10 Mechanism In the resting state, the hormone-sensitive lipase is cytoplasmic and the surface of the fat droplet is covered by the protein perilipin. The cAMP-stimulated protein kinase A phosphorylates both perilipin and lipase  perilipin detaches from the fat droplet x lipase binds.

11 B) Insulin is released after Glc and AA intake and signals the abundance of dietary nutrients that are eligible for storage Insulin inhibits HSL through phosphodiesterase degrading cAMP Thus, the glucagon:insulin ratio is of prime importance in regulation of lipid metabolism

12 C) Glucocorticoids, growth hormone, and the thyroid hormones facilitate lipolysis by inducing the synthesis of lipolytic proteins: glucocorticoids induce the synthesis of the hormone-sensitive lipase

13 2b) β-oxidation FAs are activated to acyl-CoA by enzymes on the ER membrane and transported into the mitochondrion by carnitine β-oxidation produces: acetyl-CoA, NADH, FADH2

14 Regulation of FA oxidation
A) Use of FAs by the tissues is proportional to the plasma FFA level; therefore, FA oxidation is regulated at the level of HSL During fasting, the hormonal stimulation of adipose tissue lipolysis (HSL) provides a large amount of FA FA are rather oxidized (than esterified) in the liver because of an increased activity of CPT1 (see below) acetyl-CoA formed by β-oxidation is not used for biosynthesis during fasting, its oxidation by the TCA cycle is minimal, and it is used preferentially for the synthesis of ketone bodies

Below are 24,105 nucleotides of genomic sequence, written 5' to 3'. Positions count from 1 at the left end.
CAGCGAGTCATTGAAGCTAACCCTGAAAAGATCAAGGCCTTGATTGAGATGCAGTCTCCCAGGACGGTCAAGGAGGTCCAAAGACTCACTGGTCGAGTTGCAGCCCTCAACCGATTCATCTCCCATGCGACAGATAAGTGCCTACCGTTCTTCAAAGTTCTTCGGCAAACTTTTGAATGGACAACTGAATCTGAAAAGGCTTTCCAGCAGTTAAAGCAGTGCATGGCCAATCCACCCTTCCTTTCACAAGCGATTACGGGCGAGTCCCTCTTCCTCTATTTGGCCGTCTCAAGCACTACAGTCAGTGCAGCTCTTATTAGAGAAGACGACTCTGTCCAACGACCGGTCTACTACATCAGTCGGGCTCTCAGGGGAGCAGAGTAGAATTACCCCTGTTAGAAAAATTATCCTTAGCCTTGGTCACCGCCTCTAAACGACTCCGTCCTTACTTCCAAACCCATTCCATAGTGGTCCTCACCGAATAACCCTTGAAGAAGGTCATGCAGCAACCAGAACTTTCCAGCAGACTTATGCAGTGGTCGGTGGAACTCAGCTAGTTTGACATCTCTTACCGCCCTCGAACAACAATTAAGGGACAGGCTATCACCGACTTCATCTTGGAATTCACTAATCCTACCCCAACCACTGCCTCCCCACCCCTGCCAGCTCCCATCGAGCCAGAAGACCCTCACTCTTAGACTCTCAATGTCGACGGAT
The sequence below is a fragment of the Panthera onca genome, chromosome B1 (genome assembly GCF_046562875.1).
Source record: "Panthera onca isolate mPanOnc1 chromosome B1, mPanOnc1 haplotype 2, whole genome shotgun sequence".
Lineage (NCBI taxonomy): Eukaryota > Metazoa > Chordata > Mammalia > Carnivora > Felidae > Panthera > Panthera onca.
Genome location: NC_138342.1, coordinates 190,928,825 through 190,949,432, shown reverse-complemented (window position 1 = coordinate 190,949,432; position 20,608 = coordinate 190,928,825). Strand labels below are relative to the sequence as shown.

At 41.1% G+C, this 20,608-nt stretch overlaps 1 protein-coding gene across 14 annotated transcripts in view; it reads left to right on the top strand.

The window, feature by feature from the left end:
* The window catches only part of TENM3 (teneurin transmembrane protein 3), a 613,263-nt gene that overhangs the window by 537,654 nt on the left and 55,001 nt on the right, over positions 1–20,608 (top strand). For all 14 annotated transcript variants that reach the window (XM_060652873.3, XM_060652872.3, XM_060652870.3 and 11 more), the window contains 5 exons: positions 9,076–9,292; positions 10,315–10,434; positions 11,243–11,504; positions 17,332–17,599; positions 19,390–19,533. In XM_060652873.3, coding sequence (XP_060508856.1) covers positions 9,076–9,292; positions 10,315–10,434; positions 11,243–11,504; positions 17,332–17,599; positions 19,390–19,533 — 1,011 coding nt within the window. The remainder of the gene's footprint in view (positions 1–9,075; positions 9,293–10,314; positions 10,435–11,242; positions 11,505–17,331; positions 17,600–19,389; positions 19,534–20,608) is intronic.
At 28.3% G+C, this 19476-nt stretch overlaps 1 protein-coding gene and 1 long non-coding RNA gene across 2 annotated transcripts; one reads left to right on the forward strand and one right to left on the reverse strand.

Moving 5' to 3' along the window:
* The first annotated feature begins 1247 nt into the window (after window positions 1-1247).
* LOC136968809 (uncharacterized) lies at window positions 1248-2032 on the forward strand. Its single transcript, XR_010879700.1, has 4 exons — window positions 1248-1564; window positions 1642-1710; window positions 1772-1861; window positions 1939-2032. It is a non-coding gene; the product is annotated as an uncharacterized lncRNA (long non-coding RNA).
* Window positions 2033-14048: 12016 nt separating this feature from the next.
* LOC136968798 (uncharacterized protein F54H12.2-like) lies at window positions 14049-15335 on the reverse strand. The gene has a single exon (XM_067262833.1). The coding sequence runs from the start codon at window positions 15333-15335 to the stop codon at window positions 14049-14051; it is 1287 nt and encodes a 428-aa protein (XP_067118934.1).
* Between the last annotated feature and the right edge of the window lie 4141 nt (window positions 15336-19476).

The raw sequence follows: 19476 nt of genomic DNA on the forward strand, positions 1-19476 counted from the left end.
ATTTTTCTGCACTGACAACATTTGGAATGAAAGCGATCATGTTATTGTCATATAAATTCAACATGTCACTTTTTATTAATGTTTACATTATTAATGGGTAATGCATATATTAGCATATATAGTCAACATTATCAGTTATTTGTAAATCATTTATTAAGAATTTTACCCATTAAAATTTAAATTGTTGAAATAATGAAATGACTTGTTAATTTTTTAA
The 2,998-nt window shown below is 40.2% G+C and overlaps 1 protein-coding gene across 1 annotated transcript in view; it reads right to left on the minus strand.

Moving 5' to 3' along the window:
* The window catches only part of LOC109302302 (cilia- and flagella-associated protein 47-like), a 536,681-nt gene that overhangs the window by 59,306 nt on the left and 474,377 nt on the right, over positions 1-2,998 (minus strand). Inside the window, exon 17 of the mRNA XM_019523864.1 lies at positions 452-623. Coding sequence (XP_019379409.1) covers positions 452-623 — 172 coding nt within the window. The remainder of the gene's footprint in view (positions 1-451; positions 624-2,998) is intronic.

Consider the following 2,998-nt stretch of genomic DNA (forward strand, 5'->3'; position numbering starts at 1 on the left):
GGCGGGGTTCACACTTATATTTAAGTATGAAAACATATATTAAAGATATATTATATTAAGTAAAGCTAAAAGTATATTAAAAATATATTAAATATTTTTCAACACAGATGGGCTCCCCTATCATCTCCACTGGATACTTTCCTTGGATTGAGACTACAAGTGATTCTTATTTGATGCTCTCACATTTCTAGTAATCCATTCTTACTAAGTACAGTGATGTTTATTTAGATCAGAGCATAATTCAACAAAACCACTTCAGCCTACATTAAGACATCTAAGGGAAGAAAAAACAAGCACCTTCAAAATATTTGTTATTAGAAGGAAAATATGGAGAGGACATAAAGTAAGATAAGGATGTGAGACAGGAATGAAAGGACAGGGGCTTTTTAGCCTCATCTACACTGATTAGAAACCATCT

15 after a carbohydrate-rich meal
during fasting

16 B) Carnitine-palmitoyl transferase I (CPT1) is inhibited by malonyl-CoA that is formed in the FA biosynthesis by acetyl-CoA carboxylase  β-oxidation is inhibited when FA synthesis is active Thus, in the fed state, nearly all FAs entering the liver are esterified to acylglycerols and transported out of the liver in the form of VLDL When FA level increases with the onset of starvation, ACC is inhibited by acyl-CoA and malonyl-CoA decreases  stimulation of β-oxidation acetyl-CoA carboxylation ACC malonyl-CoA CPTI β-oxidation

17 3) FA biosynthesis On a high-carbohydrate diet when excess energy is stored in the form of fat In the liver, lactating mammary gland, and, to a lesser extent, in the adipose tissue FA synthesized in the liver are esterified to TGs which are released in the form of VLDL VLDL are utilized by the action of LPL (mainly in the adipose tissue)

18 malonyl-ACP + acetyl-ACP
– CO2 reduction dehydration reduction condensation with another malonyl

19 Regulation of FA synthesis
Mainly at the level of acetyl-CoA carboxylase (ACC):

20 1) Acetyl-CoA carboxylase is allosterically activated by citrate and inhibited by CoA-thioesters of long-chain FAs such as palmitoyl-CoA (well-fed liver has a higher citrate level and lower acyl-CoA level than does the fasting liver) acetyl-CoA must be converted to citrate to get from the mitochondrion into cytoplasm

21 2) acetyl-CoA carboxylase is stimulated by insulin and inhibited by glucagon and epinephrine